The Gold/Commodity Ratio Makes Another T-Bond Forecast

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Includes: BBSA, BIL, CLTL, DFVL, DFVS, DLBL-OLD, DLBS, DTUL, DTUS, DTYL, DTYS, EDV, EGF, FIBR, GBIL, GOVT, GSY, HYDD, IEF, IEI, ITE, OPER, PLW, PST, RISE, SCHO, SCHR, SHV, SHY, SPTL, SPTS, TAPR, TBF, TBT, TBX, TLH, TLT, TMF, TMV, TTT, TUZ, TYBS, TYD, TYNS, TYO, UBT, UST, USTB, VGIT, VGLT, VGSH, VUSTX, ZROZ
by: Steven Saville
Summary

The gold/commodity ratio and the T-Bond price move in the same direction most of the time.

A significant divergence has developed over the past three months, and such divergences are usually important.

The recent performance of the g/c ratio is a reason to be intermediate-term bearish on the T-Bond.

Editor's note: Originally published at tsi-blog.com on April 9, 2019.

[In a blog post last October, I mentioned that a recent divergence between the gold/commodity ratio and the T-Bond price had bullish implications for the T-Bond. A strong rebound in the T-Bond soon got underway. Another divergence between the gold/commodity ratio and the T-Bond price has since developed, this time with bearish implications for the T-Bond. A discussion of the most recent divergence was included in a TSI commentary published on 28th March and is reprinted below.]

The gold/commodity (g/c) ratio and the T-Bond price tend to move in the same direction. As previously explained, this tendency is associated with what Keynesian economists call a paradox ("Gibson's Paradox") and Austrian economists call a natural and perfectly understandable consequence of the relationship between time preference and prices. The reason for revisiting the gold-bond relationship today is that a significant divergence developed over the past three months, and such divergences are usually important.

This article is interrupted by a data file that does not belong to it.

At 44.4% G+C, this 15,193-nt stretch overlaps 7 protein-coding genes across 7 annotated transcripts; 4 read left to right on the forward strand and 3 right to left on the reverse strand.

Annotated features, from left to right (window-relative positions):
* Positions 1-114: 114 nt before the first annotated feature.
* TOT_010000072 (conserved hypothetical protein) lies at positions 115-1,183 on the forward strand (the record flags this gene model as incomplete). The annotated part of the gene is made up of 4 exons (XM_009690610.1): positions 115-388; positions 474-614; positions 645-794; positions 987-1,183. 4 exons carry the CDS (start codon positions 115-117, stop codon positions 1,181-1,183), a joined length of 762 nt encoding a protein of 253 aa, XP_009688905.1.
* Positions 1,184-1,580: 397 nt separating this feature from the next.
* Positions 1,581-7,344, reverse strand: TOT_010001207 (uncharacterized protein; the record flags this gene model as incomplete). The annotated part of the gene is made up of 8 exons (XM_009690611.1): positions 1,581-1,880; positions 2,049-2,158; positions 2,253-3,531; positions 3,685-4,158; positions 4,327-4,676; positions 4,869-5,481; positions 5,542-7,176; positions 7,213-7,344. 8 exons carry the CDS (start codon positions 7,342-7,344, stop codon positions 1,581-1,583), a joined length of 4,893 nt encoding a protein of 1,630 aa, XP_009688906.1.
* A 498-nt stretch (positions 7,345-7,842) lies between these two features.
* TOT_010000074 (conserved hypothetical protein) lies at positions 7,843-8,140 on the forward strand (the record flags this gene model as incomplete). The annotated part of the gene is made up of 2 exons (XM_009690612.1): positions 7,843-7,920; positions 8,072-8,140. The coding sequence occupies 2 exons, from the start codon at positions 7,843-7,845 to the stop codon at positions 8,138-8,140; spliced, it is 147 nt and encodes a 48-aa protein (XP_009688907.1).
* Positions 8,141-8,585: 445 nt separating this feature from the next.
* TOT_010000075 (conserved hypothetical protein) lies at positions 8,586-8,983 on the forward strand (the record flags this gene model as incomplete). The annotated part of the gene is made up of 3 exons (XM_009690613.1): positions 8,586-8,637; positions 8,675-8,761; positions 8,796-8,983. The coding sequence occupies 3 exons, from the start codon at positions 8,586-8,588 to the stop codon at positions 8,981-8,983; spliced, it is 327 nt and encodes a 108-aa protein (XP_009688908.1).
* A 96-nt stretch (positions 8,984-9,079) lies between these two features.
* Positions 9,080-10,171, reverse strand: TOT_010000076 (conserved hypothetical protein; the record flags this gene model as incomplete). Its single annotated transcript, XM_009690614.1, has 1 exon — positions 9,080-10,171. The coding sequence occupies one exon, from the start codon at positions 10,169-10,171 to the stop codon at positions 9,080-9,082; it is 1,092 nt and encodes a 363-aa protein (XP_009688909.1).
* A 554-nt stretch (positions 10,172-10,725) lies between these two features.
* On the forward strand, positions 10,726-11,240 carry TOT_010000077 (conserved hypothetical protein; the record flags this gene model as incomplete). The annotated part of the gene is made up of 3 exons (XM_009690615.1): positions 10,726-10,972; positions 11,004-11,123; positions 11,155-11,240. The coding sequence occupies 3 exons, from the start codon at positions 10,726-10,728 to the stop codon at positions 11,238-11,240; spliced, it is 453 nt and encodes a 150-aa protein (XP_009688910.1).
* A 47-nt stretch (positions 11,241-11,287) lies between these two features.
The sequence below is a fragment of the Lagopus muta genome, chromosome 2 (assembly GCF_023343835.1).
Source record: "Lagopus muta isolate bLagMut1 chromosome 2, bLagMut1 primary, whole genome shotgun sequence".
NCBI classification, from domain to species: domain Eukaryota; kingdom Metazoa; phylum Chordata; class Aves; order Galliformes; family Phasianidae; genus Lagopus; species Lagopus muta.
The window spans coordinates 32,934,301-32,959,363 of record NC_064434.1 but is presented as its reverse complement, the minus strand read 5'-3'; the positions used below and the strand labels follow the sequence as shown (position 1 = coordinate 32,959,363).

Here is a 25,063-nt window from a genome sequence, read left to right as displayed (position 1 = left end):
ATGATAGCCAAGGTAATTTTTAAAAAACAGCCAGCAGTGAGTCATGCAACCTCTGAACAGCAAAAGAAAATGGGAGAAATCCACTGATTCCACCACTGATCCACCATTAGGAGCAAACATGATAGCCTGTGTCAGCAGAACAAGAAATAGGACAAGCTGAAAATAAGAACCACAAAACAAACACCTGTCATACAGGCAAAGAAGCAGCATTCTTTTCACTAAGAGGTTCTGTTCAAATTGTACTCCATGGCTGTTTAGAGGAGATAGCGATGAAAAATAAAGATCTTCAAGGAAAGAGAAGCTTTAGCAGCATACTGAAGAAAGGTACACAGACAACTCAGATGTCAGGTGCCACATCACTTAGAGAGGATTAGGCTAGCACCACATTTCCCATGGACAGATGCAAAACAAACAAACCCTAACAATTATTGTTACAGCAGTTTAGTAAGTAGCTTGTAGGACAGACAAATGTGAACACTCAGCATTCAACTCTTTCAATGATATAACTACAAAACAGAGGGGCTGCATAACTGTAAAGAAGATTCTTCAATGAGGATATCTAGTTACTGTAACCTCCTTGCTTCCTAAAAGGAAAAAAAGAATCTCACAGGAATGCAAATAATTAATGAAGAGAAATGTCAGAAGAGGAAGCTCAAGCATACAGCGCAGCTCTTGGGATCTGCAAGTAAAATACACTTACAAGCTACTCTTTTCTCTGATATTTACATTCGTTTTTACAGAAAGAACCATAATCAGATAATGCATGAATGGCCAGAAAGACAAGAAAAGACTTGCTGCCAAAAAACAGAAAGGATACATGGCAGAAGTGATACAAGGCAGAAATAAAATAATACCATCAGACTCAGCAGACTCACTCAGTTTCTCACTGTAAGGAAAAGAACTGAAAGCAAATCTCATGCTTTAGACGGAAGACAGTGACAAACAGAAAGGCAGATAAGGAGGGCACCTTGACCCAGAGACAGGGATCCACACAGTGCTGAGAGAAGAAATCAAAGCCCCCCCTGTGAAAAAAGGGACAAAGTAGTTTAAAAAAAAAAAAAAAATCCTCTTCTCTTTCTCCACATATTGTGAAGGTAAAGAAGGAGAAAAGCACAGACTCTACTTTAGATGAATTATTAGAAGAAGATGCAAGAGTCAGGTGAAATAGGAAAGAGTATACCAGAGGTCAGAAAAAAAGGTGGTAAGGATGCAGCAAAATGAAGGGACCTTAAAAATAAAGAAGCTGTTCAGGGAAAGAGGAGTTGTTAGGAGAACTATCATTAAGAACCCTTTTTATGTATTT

The following chart illustrates our point that the gold/commodity ratio (the US$ gold price divided by the GSCI Spot Commodity Index) and the T-Bond price move in the same direction most of the time. It also shows that over the past three months the two quantities have diverged, with the g/c ratio trending downward while the T-Bond price extended its upward trend and moved to a marginal new 12-month high.

Given that the relationship between the g/c ratio and the T-Bond has a solid fundamental basis, i.e., given that it's not a case of random correlation, it should continue to apply. Therefore, we expect that the divergence will close over the months ahead - via either a rise in the g/c ratio to above its December 2018 high or a decline in the T-Bond price to well below its February 2019 low.

The divergence probably will close via a decline in the T-Bond price, because if there is a leader in this relationship it is the g/c ratio. For example, in each of the three biggest divergences of the past five years (the areas inside the blue boxes drawn on the above chart), the g/c ratio reversed course months in advance of the T-Bond. The g/c ratio also led the T-Bond by 2-3 months at the Q3-2017 top and by a couple of weeks at the Q4-2018 bottom. In other words, the recent performance of the g/c ratio is a reason to be intermediate-term bearish on the T-Bond.

One realistic possibility is that the T-Bond is now topping similarly to how it bottomed between December-2016 and March-2017. Back then, both the g/c ratio and the T-Bond turned up at around the same time (in late December of 2016), but whereas the g/c ratio trended upward throughout the first quarter of 2017, the T-Bond made a marginal new low in March before commencing an upward trend of its own. This time around, the g/c ratio and the T-Bond turned down at around the same time (in late December of 2018), but whereas the g/c ratio has continued along a downward path, the T-Bond has risen to a marginal new multi-month high.

Editor's Note: The summary bullets for this article were chosen by Seeking Alpha editors.